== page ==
12. #12
    Cyburbian jordanb's avatar
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    Heh. I'm reading Far From Home right now. It's a pretty good book.

    I think we should start a Cyburbia Book Clube section perhaps, where we can list all of the books that come up in the forums.

  13. #13
    Cyburbian Michele Zone's avatar
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    Originally posted by Super Amputee Cat
    No they're just typical vernacular gable front and shotgun type dwellings.
    That was my thought exactly: "shotgun" vernacular style. The square footage is tiny and some of the materials crappy, but the door frames and stuff look like they must be older homes that had better construction than your typical trailer -- at least, at one time.

  14. #14
    Here are some more population stats I dug up

    Census Year: 1900
    Total Population: 12,566
    White Population: 7,550* (60.0%)
    Black Population: 5,000 (39.8%)

    Census Year: 1910
    Total Population: 14,548
    White Population: 9,108 (62.6%)
    Black Population: 5,434 (37.4%)

    Census Year: 1920
    Total Population: 15,203
    White Population: 15180* (67.0%)
    Black Population: 5,000 (32.9%)

    Census Year: 1930
    Total Population: 13,532
    White Population: 8,743 (64.6%)
    Black Population: 5,494 (33.8%)

    Census Year: 1940
    Total Population: 14,407
    White Population: 8,758 (60.8%)
    Black Population: 5,494 (38.1%)

    Census Year: 1950
    Total Population: 12,123
    White Population: 7,722 (63.6%)
    Black Population: 4,383 (36..2%)

    Census Year: 1960
    Total Population: 9,348
    White Population: 5,821 (62.3%)
    Black Population: 3,511 (37.6%)

    Census Year: 1970
    Total Population: 6,277
    White Population: 3,905 (62.2%)
    Black Population: 2,351 (37.5%)

    Census Year: 1980
    Total Population: 5,931
    White Population: 3,130 (52.8%)
    Black Population: 2,740 (46.2%)

    Census Year: 1990
    Total Population: 4,846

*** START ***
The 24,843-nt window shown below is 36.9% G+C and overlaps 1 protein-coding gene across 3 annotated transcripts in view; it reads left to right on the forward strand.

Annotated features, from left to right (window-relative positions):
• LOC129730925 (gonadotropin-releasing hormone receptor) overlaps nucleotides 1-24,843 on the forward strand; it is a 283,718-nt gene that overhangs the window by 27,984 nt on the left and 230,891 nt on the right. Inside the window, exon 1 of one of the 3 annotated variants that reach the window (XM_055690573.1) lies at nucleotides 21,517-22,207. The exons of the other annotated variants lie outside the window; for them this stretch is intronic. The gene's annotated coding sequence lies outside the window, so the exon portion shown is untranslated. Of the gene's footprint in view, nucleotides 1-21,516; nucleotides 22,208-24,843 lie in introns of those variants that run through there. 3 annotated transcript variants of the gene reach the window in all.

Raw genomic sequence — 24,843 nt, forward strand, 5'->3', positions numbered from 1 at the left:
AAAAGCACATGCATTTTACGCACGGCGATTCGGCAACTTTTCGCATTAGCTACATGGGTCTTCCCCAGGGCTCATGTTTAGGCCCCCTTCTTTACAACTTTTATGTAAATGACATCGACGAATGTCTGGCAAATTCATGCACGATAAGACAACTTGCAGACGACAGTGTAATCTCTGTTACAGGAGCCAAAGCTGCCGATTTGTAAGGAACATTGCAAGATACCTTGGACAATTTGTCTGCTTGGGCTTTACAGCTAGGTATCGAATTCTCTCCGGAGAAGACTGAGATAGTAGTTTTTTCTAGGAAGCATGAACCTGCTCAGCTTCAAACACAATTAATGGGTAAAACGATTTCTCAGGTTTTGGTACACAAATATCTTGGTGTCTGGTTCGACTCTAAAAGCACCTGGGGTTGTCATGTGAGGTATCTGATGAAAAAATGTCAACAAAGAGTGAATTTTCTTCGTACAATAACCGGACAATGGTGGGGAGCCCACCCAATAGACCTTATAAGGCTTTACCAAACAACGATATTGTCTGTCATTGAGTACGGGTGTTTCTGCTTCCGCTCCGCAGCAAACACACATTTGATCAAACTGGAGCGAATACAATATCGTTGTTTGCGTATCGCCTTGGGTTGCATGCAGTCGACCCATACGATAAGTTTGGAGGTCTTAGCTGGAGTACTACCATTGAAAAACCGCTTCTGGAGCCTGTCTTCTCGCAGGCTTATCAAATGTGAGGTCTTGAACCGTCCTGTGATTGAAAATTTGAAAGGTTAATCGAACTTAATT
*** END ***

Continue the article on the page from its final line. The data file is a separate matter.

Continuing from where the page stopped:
White Population: 2,176 (44.9%)
    Black Population: 2,614 (53.9%)

    Census Year: 2000
    Total Population: 3,632
    White Alone Population 1,305 (35.9%)
    Black Alone Population 2,241 (61.7%)

    *Approx.

    Despite population hemorrhaging, it looks like the race ratio remained fairly steady all the way until 1970. 1980 is the first year the black population actually increased
    Last edited by Super Amputee Cat; 29 Oct 2003 at 2:15 PM.

  15. #15

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    If They're Cheap, There's A Reason....

    I picked up a copy of Far From Home in the markdown racks a few years ago; the idea of the book intrigued me and I wasn't let down...a good read for anyone who's interested in what happens to a town when the social fabric is ripped to shreds by racial turmoil....

  16. #16
    Cyburbian Michele Zone's avatar
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    Originally posted by Super Amputee Cat
    But it would be helpful to know what the demographic were during the early 1900s. I'll try and gets some earlier stats and add them here. If anyone knows where I can get old census stats on the web, please let me know.
    I don't have time to dig down through and find a specific website, but try here:
    Galileo

  17. #17

    Re: If They're Cheap, There's A Reason....

    Originally posted by Miles Ignatius
    I picked up a copy of Far From Home in the markdown racks a few years ago; the idea of the book intrigued me and I wasn't let down...a good read for anyone who's interested in what happens to a town when the social fabric is ripped to shreds by racial turmoil....
    I got my copies that way too. The cover looked intriguing and it was only $3.98 or something like that, so I snatched up two of them. This was about 1994 or '95.

    I ended up being really glad I did. It was one of the most enlightning, yet depressing books I have ever read. The subject material was not only fascinating, but the author's writing style itself made it that much more of a great read.

    After reading the book, I had always wanted to visit Cairo to see first hand all that had been written about it. I finally got that chance in May, and I reread the Cairo chapters upon my return from visiting there.

    The author should do a follow up - maybe not a full length book but perhaps a column in a planning magazine or daily newspaper. After all, it was over 15 years ago that he first set foot in Cairo to meet Doc Poston. I have my doubts that Poston is still alive. Wasn't he already pushing 80 when he got involved in trying to empower the citizens of Cairo back in 1987?

    I know Bill Wolters is dead, so maybe the riverfront is now in control of a more suitable steward.

  18. #18

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    Re: Re: If They're Cheap, There's A Reason....

    Originally posted by Super Amputee Cat
    I finally got that chance in May, and I reread the Cairo chapters upon my return from visiting there.
    So, SAC, what was your impression of the place when you visited in May? And, I'm sure, too, that the good Dr. Poston has passed on....

  19. #19

  20. #20

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    A million-dollar house in the Bay Area.